Here, we also studied the effect of LS vs. HS diet between 44 and 54 weeks of age using a paired study design. In contrast to wild-type mice, LSD1+/− animals responded to high dietary salt intake with elevations in DBP and SBP, indicating increased salt sensitivity. Our animal studies were performed in male mice only. Evidence from the GenSalt study has demonstrated that women are more salt sensitive than men (He et al. 2009). Future investigations in our laboratory will therefore also focus on possible gender differences in salt sensitivity in LSD1 heterozygous mice. Moreover, our regression analysis shows that age-associated salt sensitivity increased more in LSD1-deficient mice than in wild-type animals, resembling the findings in human major allele carriers of the LSD1 SNP rs7548692. We cannot provide data on LSD1 expression levels in carriers of the LSD1 SNP rs7548692. However, as salt sensitivity increases in rs7548692 T carriers with age, and LSD1+/− mice also show increased salt sensitivity, our results support the view that rs758692 major allele T is associated with decreased LSD1 expression and/or function.

A variety of factors, such as renal, cardiac, hormonal, and vascular mechanisms, contribute to the complex regulation of blood pressure and salt sensitivity (Blaustein et al. 2006). Long-term increases in blood pressure are suggestive of TPV expansion. Our data confirm the hypothesis that high dietary salt intake increases TPV in LSD1+/− animals, in association with increased blood pressure, indicating that LSD1 is involved in the regulation of whole body sodium homeostasis. We would like to point out that in order to evaluate TPV, we used one single measurement of EB after administration of the dye (Zhang et al. 2005). This approach may overestimate TPV. Previous studies have shown that taking two or more samples within 30 min after EB administration may yield more accurate TPV values of approximately 4 % of total body weight (Morgan et al. 2006; Artunc et al. 2008; Eisner et al. 2012). However, assuming that in our study the clearance rates of EB from the circulation were similar, this should not affect the evaluated differences in TPV between wild-type and LSD1+/− animals after a HS challenge.

Our results suggests that LSD1 deficiency is associated with increased sodium intake and/or impaired sodium excretion in LSD1+/− animals, resulting in volume expansion, thus increasing blood pressure. Various pathophysiological mechanisms, such as increased central salt appetite, impairment of renal vascular reactivity, renal tubular defects, or inappropriate response of the RAS to salt loading (Hall 1986; Guyton 1991; Meneton et al. 2005), are all possible explanations for altered capacity to handle a Na+ load in LSD1-deficient animals. Since the state of prior Na+ intake affects the Na+ excretion rate following an acute load, all animals were placed on a LS diet for 7 days prior to the salt bolus (Tuck et al. 1975). Our results did not demonstrate a blunted capacity to handle an acute salt load in LSD1-deficient mice. In contrast, our experiments demonstrated an enhanced ability to excrete an acute salt load in LSD1-deficient mice. This result is consistent with previous studies in humans, where low renin hypertensives hyper-excreted a salt load in contrast to normotensives or non-modulating hypertensives (a normal renin form of salt-sensitive hypertension) (Cottier et al. 1958; Krakoff et al. 1970; Luft et al. 1977; Rydstedt et al. 1986; Hollenberg et al. 1986). In this study (data not shown) and previously (Pojoga et al. 2011b), renin and aldosterone levels were suppressed in LSD1-deficient mice on HS diet, indicating that activation of the RAS is not a driving force for elevated blood pressure. As the renal vascular response is a major determinant for the ability to handle a Na+ load, and LSD1+/− mice showed enhanced vasoconstriction and impaired vasorelaxation when challenged with HS (Pojoga et al. 2011b), early exaggerated natriuresis is thought to be an indicator of altered renal vascular function, which could contribute to the development of hypertension though the exact mechanisms remain unknown.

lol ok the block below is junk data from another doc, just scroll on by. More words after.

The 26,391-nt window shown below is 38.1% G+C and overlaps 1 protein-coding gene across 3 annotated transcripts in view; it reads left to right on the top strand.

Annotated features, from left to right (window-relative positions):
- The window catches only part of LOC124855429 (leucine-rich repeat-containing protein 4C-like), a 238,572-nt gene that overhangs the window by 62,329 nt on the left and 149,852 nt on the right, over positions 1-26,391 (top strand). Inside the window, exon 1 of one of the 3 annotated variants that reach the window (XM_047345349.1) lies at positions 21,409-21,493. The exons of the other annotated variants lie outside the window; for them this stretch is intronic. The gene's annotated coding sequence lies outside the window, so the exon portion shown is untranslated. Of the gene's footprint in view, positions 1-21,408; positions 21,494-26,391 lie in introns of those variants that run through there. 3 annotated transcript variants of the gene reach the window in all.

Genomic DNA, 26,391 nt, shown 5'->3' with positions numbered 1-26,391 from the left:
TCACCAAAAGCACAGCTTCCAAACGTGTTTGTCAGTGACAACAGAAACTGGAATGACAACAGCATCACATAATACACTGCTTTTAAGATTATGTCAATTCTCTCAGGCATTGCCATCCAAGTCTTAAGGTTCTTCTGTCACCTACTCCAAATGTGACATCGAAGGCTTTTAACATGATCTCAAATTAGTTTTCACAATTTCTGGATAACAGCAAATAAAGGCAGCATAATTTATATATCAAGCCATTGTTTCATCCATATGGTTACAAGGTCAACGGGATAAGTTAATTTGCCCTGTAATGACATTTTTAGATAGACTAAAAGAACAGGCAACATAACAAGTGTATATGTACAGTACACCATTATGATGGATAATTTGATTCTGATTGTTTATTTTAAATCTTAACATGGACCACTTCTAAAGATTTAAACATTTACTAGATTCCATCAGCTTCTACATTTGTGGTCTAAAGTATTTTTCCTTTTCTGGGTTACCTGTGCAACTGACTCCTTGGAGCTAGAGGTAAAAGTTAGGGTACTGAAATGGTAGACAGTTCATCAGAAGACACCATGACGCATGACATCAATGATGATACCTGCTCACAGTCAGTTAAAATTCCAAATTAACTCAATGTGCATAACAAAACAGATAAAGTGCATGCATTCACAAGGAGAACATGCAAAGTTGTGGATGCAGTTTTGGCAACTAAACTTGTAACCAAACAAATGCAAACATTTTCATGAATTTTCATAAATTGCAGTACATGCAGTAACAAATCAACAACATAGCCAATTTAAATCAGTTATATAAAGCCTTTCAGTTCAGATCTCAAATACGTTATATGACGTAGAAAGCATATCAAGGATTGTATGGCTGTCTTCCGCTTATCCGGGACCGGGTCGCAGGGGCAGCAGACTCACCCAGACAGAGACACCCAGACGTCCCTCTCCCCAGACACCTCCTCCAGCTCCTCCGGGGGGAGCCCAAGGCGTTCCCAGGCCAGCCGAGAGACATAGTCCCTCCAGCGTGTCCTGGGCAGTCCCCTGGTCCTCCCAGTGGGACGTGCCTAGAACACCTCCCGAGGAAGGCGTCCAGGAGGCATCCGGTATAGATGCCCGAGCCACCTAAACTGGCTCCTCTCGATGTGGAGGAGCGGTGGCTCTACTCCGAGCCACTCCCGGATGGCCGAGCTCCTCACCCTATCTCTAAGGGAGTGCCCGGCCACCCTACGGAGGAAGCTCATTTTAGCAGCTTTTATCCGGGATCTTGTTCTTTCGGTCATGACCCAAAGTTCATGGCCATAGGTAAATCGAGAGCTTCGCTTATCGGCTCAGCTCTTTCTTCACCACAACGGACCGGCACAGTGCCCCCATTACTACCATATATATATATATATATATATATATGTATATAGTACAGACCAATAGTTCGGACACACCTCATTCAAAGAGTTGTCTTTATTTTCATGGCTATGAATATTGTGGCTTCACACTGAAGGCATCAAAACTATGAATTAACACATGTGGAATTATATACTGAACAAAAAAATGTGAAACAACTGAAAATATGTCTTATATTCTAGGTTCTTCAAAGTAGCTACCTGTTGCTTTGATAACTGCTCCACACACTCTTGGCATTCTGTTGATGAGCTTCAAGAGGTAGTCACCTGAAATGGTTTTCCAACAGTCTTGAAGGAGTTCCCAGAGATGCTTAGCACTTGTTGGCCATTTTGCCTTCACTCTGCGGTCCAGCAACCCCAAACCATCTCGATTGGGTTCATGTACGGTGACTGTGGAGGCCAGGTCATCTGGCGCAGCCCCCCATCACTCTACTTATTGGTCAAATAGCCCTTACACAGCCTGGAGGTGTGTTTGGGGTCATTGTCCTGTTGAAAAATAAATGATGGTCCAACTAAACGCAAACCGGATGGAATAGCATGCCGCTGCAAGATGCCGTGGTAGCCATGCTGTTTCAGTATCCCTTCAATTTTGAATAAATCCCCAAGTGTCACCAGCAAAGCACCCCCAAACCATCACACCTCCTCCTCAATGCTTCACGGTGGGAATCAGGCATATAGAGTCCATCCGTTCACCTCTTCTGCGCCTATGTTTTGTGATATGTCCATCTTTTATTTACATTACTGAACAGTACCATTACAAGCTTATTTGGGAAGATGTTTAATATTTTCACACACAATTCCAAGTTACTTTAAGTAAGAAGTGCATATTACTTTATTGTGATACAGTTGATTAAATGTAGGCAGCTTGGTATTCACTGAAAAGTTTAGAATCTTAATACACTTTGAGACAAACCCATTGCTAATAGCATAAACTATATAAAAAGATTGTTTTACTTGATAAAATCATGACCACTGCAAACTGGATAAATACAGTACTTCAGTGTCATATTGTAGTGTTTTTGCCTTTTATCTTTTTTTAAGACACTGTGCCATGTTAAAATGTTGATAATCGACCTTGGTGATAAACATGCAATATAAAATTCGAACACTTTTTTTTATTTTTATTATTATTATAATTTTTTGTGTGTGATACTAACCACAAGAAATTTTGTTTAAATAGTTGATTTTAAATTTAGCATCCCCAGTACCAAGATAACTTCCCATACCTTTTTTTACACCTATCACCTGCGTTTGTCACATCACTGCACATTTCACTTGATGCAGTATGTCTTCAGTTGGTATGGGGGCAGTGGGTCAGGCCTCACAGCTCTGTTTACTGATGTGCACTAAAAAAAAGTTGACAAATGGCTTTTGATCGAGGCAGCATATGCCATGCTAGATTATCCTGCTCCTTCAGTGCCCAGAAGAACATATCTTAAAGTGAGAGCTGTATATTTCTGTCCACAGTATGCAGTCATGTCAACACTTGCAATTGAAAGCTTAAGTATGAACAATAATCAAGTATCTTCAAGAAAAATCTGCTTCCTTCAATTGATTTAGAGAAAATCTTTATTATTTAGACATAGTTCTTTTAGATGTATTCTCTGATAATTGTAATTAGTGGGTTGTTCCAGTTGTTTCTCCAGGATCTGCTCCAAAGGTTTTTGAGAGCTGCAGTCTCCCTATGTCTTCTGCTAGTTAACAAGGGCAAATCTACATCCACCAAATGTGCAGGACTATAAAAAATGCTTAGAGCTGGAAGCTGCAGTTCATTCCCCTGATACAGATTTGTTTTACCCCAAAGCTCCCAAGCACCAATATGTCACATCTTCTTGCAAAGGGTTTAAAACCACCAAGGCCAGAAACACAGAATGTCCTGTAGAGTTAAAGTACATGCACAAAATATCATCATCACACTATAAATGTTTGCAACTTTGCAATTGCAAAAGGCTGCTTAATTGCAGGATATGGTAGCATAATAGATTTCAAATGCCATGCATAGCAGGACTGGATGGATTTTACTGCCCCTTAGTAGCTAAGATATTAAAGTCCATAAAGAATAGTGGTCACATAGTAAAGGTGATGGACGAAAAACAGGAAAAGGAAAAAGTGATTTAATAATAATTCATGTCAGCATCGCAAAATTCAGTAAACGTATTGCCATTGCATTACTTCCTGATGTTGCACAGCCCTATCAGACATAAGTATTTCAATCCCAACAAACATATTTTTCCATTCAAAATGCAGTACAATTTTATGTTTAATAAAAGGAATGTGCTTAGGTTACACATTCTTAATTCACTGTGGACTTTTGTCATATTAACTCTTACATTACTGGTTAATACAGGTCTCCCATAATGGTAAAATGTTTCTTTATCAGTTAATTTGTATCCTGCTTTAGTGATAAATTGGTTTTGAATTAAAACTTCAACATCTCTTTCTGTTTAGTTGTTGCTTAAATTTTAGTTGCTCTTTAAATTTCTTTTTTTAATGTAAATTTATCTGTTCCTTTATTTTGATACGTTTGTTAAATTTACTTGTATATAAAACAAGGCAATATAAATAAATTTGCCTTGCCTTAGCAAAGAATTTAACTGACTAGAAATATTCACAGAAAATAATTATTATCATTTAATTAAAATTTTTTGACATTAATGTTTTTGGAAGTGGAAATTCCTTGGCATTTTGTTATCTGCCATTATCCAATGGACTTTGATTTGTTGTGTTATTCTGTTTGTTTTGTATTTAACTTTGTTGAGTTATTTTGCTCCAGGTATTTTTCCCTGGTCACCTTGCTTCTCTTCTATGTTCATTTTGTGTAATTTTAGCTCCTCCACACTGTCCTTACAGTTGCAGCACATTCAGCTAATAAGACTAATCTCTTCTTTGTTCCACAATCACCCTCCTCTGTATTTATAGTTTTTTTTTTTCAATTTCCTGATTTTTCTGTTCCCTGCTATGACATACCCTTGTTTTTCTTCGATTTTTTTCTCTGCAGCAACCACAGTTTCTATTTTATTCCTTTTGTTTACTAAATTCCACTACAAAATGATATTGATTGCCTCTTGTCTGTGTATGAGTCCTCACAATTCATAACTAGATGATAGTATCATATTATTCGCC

Age and high dietary salt intake are predictors of cardiovascular diseases, such as hypertension (Lakatta and Levy 2003; Lakatta et al. 2009). Results from our human and animal studies indicate that LSD1 modulates the interaction of age and salt intake on blood pressure with the animal studies indicating that LSD1 deficiency leads to an increased blood pressure response to dietary salt intake with age. In an approach towards personalized medicine, we identified the LSD1 SNP rs7548692 as genetic factor that predisposes to increasing salt sensitivity with age in a normotensive Caucasian population.


We acknowledge the technical assistance of Tham Yao and Paul Loutraris. This work was supported by the National Institutes of Health Grants K23-HL-084236 (to J. S. Williams), HL-104032 (to L.Pojoga), K24-HL-103845 (to G.K. Adler), HL-69208 (to G. H. Williams), and UL1 RR025758-01 (Harvard Clinical and Translational Science Center).

Supplementary material

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© American Aging Association 2012